The latitudinal structure of EPG exhibits seasonal variation (Fig. 5). The EPG increases northward, peaking in the 40°–45°N zone. In January, the gradients weaken toward the higher (>45°N) latitudes. The weakening in the EPG is related to the increased land fraction in these latitudes where landmasses are covered with snow and so meridional gradients diminish. Also, the oceanic component of meridional energy transport is negligible in these latitudes (Vonder Haar and Oort 1973). In July, the EPG declines between 40° and 60°N and then increases toward the poles, reflecting the heat flux toward the polar ice boundary. The annual EPG pattern is a combination of the winter and summer patterns. The summer EPG behavior appears to be dominated by the heat flux from the Tropics, which are nearly at a constant temperature, while the winter EPG behavior reflects a polar influence. The variability in EPG is greatest in high latitudes in the winter and least in the Tropics. In winter, the 35°–45°N EPG is negatively correlated (monthly correlation ranging between −0.4 and −0.8) with the 55°–65°N EPG. All other correlations outside a 10°N latitude band around each latitude are small. In summer, the 25°–35°N EPG is negatively correlated (monthly correlation ranging between −0.4 and −0.6) with the midlatitude 45°–55°N. Once again, all other correlations outside a 10° latitude band are small. The seasonal differences may reflect the movement of the Hadley cell over the year and the associated energy fluxes.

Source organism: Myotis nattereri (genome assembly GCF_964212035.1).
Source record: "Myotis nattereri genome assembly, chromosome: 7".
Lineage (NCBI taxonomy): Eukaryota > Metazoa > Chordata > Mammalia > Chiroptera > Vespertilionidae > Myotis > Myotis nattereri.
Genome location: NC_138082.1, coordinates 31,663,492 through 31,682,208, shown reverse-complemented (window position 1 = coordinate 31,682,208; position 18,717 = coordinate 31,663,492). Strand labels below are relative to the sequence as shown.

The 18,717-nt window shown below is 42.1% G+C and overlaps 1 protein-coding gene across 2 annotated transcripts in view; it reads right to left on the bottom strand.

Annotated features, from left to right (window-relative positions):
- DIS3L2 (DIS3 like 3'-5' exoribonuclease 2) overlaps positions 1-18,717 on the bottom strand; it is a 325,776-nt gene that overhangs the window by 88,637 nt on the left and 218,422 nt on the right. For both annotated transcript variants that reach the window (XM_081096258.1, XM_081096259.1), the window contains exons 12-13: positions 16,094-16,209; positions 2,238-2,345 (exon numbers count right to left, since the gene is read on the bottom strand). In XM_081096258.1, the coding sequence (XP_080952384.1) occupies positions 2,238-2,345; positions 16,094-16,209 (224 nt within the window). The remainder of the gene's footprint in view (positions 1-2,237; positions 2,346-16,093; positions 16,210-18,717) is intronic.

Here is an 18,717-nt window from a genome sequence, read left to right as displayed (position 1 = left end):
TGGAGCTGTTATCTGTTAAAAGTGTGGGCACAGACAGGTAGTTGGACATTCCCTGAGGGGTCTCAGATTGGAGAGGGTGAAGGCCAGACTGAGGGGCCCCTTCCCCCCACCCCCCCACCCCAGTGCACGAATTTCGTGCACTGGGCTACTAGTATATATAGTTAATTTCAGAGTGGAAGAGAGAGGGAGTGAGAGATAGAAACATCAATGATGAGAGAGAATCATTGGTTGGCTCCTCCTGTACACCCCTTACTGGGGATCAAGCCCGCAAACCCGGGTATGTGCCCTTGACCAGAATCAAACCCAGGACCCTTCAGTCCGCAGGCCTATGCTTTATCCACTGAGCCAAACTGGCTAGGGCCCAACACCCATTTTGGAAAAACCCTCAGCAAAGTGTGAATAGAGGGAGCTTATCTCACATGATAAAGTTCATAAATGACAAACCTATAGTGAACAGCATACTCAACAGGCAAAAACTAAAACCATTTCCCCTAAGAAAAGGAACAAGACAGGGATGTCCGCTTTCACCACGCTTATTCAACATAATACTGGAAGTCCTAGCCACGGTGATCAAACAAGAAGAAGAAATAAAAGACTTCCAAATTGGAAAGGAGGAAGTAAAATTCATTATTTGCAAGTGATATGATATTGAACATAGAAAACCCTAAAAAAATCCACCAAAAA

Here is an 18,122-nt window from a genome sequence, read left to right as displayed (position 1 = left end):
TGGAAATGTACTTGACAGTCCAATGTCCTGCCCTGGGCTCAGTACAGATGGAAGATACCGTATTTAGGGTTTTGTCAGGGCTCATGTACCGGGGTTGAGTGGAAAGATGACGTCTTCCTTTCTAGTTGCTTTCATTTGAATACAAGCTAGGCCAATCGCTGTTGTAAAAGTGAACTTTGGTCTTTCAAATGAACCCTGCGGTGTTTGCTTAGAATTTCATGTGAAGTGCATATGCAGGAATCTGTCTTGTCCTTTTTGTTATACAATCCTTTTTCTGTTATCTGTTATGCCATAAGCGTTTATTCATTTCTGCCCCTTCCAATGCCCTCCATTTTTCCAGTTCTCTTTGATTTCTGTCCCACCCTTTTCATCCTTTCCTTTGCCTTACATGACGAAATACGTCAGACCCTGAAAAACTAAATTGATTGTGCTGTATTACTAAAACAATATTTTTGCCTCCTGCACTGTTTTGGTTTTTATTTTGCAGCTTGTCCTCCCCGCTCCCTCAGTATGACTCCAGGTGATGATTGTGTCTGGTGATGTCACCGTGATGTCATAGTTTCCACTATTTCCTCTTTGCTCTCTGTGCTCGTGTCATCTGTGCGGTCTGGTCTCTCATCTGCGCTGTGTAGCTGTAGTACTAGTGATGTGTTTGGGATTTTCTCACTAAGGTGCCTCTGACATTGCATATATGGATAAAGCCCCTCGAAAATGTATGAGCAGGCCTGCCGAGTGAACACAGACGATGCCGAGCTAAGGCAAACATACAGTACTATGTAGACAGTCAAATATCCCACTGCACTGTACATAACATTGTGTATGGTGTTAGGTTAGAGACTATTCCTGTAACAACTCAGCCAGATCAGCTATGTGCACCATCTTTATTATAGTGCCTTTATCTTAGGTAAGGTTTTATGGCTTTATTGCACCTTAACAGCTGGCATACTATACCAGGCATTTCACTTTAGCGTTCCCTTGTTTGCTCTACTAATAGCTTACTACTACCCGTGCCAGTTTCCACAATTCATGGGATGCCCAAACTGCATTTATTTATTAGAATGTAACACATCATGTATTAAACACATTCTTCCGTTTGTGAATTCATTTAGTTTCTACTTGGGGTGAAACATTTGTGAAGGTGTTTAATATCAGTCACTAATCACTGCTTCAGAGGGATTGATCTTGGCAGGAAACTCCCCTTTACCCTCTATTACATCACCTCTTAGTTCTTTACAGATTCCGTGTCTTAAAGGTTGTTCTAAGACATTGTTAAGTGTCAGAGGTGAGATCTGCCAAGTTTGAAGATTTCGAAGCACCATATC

Seasonal variations in the NH OLC by latitude are shown in Fig. 6. A poleward increase in OLC is observed in January. The almost linear increase in the OLC is caused by the relatively larger decrease in the land temperatures in the higher latitudes. The July OLCs are dominated by warmer temperatures over land. OLC attains a minima at the 47.5°N zone. This occurs due to the change in the distribution of radiative forcing and the increase in the land fraction as a function of latitude. The variability in the OLC is least in the subtropics and maximum around 60°N. A higher-incident solar radiation in summer causes pronounced convective activity and vertical heat fluxes, predominantly over land. In the summer, a higher variability in the high-latitude OLC can be attributed to the significant changes in atmospheric circulation resulting from changes in the extent of snow cover in these latitudes and the weakening of the jet stream and polar fronts.